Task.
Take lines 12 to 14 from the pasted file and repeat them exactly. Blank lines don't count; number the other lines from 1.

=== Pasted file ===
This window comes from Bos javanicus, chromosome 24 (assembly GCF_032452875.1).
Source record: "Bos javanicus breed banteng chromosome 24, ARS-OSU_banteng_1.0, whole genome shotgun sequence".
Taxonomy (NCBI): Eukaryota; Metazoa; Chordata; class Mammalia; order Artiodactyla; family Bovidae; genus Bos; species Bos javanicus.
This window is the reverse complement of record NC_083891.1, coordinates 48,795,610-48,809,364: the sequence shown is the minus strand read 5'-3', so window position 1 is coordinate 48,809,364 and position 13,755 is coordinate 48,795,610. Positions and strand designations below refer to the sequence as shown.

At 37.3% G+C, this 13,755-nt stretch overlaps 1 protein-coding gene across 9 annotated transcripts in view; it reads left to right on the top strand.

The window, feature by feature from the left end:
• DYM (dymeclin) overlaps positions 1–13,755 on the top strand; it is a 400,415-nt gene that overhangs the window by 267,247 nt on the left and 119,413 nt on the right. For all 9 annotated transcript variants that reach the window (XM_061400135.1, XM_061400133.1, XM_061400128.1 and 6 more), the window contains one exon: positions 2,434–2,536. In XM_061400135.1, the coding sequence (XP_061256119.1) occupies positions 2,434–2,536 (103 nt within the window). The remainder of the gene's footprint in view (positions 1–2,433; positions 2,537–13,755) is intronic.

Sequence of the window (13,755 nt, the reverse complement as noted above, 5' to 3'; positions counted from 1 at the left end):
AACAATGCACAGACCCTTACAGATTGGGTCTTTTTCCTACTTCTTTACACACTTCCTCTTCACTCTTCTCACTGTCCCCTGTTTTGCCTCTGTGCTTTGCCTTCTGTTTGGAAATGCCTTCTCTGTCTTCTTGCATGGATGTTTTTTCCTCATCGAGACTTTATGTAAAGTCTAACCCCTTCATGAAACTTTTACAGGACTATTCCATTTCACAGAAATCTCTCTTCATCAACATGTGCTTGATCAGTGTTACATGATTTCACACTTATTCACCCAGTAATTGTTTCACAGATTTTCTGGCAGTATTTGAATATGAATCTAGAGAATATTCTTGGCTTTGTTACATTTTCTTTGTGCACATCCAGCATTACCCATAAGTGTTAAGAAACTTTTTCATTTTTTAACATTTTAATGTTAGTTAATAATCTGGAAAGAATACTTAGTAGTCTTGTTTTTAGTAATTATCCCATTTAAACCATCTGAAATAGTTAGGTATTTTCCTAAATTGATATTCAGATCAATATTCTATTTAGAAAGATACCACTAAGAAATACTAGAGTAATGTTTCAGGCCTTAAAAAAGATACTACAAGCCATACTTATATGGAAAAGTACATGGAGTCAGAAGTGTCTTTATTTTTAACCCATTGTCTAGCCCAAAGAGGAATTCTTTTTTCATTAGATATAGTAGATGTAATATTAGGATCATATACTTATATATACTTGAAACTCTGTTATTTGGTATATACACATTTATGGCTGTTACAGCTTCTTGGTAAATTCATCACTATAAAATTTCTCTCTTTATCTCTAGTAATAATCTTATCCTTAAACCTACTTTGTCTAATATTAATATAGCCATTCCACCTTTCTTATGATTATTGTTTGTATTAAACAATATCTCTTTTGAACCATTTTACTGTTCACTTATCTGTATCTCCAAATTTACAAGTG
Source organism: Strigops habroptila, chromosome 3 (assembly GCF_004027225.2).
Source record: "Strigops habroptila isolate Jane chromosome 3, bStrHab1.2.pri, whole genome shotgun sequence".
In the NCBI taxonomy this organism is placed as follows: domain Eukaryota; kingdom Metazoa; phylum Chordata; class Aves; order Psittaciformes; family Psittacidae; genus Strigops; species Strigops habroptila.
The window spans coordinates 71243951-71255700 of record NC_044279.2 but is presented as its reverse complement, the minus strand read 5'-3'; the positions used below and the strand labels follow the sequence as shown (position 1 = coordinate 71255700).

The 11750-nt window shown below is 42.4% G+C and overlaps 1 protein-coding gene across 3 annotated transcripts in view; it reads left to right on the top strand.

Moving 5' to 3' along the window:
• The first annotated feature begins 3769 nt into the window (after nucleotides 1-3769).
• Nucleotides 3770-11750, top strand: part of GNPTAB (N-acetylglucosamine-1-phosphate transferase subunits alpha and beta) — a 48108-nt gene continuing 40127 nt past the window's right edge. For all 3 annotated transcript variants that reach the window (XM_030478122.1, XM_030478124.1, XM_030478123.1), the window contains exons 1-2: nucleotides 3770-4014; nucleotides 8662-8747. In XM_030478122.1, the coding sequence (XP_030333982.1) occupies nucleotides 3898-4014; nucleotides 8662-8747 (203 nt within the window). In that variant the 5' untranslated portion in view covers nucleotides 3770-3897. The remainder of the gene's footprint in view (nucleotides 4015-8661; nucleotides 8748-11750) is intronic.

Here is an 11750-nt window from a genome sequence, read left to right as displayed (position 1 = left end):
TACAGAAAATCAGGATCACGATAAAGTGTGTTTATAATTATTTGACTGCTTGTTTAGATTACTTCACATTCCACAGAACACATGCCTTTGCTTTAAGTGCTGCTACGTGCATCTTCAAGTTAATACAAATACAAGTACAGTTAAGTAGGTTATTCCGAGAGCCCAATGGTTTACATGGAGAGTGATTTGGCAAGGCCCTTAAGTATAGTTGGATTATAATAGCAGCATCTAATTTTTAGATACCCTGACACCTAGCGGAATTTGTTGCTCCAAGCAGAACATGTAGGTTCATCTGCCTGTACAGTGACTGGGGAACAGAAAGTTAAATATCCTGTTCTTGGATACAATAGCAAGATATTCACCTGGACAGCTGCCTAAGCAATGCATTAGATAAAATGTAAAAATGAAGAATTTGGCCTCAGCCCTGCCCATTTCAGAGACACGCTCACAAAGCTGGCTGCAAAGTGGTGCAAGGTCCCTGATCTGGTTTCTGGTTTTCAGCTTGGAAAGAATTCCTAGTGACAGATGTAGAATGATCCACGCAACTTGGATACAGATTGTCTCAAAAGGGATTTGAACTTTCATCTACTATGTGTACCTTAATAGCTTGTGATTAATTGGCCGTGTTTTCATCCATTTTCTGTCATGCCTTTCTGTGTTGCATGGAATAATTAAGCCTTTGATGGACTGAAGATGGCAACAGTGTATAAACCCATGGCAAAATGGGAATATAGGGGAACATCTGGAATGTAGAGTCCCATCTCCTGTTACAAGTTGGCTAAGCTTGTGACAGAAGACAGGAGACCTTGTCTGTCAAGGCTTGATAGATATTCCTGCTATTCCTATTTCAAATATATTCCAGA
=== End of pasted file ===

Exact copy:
In the NCBI taxonomy this organism is placed as follows: domain Eukaryota; kingdom Metazoa; phylum Chordata; class Aves; order Psittaciformes; family Psittacidae; genus Strigops; species Strigops habroptila.
The window spans coordinates 71243951-71255700 of record NC_044279.2 but is presented as its reverse complement, the minus strand read 5'-3'; the positions used below and the strand labels follow the sequence as shown (position 1 = coordinate 71255700).

The 11750-nt window shown below is 42.4% G+C and overlaps 1 protein-coding gene across 3 annotated transcripts in view; it reads left to right on the top strand.